Iranian political prisoner Maryam Akbari Monfared refused to appear in Evin [Prison] Courthouse last week after she was verbally summoned to be arraigned on new charges levied against her.
She didn’t attend the courthouse in protest to her lack of access to a lawyer, not receiving a written summons, and the government’s failure to address the coronavirus outbreak in prisons.
Akbari Monfared is now being charged with chanting anti-regime slogans on February 11, the anniversary of the 1979 Revolution, and the case is presided over by Judge Haji Moradi at Branch Two of the Interrogation Department of Evin Courthouse.
The 50-year-old is eligible for release, given that she has served more than two-thirds of her 15-year prison sentence without any period of temporary leave, but the court has refused to grant her petitions. Her initial conviction was entirely based on the fact that she made phone calls and one visit to relatives who were members of the banned Iranian opposition group the People’s Mojahedin Organization of Iran (PMOI/MEK) in Iraq, according to Amnesty International.
This has a worrying correlation to the 1988 massacre of 30,000 political prisoners in Iran, including Akbari Monfared’s sister Roghieh and brother Abdolreza. Many of the prisoners were not released despite having served their sentence because they refused to renounce the MEK. They were then cut off from the outside world, at a time of great crisis for the government when the mullahs feared imminent overthrow and executed en-masse in secret before their bodies were dumped in mass graves.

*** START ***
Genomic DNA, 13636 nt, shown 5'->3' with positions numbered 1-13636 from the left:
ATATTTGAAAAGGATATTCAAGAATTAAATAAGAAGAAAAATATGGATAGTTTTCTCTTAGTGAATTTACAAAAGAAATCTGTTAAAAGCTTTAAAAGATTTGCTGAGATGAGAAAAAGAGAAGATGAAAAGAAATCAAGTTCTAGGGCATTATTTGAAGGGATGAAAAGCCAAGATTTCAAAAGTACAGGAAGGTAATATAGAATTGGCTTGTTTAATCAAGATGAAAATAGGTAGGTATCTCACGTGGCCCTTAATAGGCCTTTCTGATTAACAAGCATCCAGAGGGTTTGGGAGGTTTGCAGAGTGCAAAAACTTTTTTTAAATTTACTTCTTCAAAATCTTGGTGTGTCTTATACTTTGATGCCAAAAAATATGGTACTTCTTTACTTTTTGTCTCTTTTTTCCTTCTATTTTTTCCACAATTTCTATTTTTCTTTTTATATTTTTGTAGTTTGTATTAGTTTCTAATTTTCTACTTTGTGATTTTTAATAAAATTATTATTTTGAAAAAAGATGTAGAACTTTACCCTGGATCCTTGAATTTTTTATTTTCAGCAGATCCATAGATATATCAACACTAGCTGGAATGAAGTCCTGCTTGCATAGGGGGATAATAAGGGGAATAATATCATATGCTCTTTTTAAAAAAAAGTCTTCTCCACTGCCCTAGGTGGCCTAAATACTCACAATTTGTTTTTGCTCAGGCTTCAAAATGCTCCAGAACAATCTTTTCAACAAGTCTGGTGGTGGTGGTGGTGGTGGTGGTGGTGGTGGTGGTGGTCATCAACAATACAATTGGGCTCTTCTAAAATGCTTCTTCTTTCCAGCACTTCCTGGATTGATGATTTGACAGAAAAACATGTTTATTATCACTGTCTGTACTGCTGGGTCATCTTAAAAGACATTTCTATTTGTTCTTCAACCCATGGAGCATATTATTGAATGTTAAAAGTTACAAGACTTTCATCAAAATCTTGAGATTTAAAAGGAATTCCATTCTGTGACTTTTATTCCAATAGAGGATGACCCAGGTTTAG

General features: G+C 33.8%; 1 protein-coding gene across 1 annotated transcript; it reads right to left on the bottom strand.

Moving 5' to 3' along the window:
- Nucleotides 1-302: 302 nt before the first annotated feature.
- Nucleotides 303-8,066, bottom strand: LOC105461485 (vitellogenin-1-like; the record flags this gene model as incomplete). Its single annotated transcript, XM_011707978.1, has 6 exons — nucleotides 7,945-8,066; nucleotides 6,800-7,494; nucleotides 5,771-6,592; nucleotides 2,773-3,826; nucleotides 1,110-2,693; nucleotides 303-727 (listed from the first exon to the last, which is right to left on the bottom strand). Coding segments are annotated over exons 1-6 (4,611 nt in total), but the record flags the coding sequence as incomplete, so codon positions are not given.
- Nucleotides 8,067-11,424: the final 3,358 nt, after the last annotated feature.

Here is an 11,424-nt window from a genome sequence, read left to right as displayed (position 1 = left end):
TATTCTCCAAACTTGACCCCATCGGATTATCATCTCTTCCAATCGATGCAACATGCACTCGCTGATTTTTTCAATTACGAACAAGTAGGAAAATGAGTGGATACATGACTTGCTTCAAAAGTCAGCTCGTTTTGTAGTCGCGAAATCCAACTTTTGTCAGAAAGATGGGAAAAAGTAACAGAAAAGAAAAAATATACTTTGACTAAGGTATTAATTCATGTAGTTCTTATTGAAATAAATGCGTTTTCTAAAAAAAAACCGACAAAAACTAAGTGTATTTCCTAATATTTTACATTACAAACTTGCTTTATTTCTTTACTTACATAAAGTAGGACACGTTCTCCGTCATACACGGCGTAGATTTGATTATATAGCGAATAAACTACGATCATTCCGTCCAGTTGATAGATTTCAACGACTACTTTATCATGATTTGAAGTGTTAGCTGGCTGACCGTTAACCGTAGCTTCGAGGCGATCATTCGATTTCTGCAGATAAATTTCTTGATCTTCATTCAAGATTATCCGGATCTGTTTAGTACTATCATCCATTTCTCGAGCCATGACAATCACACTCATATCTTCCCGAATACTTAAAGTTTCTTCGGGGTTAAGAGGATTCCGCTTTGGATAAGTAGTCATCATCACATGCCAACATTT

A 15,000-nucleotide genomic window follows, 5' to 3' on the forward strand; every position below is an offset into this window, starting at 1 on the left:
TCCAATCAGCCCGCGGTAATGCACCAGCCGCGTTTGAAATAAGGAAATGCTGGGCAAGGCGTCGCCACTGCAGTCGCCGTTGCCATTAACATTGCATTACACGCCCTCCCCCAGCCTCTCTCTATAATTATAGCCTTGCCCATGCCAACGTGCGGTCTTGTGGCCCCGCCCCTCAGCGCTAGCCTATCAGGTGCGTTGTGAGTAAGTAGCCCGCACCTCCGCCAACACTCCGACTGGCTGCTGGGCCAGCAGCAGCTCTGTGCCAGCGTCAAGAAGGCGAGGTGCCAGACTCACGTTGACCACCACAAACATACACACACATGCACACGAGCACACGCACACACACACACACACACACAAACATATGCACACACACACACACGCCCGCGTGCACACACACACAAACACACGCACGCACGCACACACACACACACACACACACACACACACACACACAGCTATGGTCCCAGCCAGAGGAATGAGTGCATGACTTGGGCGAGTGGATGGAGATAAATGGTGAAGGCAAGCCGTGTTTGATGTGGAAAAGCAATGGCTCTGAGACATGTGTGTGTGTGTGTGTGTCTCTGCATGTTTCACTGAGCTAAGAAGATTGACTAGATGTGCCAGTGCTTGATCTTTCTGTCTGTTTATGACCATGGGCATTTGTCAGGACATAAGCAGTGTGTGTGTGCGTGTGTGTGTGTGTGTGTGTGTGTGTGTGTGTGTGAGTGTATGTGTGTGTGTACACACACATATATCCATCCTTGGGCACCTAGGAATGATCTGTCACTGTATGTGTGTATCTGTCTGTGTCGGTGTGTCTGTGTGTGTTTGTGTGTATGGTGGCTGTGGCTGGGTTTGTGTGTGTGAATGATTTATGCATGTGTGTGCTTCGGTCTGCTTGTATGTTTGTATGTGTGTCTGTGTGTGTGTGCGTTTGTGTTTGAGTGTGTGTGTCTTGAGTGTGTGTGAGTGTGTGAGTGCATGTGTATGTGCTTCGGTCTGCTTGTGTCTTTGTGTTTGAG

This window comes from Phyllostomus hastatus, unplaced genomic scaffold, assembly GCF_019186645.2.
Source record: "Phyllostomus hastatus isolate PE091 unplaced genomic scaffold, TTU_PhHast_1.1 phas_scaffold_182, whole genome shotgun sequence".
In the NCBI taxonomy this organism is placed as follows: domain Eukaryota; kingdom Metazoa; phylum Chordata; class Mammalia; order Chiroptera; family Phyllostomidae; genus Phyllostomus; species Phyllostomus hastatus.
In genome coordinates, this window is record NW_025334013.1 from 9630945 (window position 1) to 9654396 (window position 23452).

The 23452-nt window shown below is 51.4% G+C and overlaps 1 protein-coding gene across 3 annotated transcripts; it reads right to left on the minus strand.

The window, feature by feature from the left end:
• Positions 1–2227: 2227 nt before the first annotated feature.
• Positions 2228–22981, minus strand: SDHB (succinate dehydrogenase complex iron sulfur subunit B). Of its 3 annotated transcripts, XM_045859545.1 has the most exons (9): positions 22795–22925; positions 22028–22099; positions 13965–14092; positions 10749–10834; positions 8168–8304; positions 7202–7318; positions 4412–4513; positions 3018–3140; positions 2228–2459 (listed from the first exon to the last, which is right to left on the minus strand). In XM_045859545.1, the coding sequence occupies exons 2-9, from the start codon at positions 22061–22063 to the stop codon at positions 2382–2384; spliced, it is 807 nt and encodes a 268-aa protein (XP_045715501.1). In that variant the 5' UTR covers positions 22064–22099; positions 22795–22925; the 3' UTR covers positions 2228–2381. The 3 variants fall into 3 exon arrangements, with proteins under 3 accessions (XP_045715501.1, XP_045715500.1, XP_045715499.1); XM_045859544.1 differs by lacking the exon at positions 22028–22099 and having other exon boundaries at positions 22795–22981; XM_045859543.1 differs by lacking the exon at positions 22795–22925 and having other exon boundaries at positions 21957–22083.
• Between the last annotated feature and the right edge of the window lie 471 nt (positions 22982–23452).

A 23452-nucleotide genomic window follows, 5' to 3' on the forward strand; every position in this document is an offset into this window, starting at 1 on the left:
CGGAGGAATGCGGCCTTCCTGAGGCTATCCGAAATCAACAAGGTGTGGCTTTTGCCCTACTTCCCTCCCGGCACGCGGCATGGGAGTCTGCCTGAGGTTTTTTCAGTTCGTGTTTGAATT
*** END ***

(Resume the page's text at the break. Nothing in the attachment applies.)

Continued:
Another political prisoner, Atena Daemi, was summoned and arraigned at the courthouse on June 7, on the charge of “disrupting the prison’s order through chanting slogans against the Islamic Republic;” something Daemi rejected.
In a related case, political prisoner Zahra Safaei was threatened with murder on Sunday in Qarchak Prison by three violent offenders hired by the Ministry of Intelligence and Security (MOIS).
This is not an uncommon occurrence in Iran, where political prisoners are housed with violent criminals as a means of intimidation, despite Iranian and international law requiring the separation of criminals based on the category of their crime. In June 2019, political prisoner Alireza Shirmohammadali was stabbed to death by dangerous inmates in the Greater Tehran Central Penitentiary.
Human rights groups are now saying that the regime is also using coronavirus as a way to suppress the political prisoners by denying them appropriate medical care, cleaning supplies, and a means to quarantine sick prisoners.
Source » iranfocus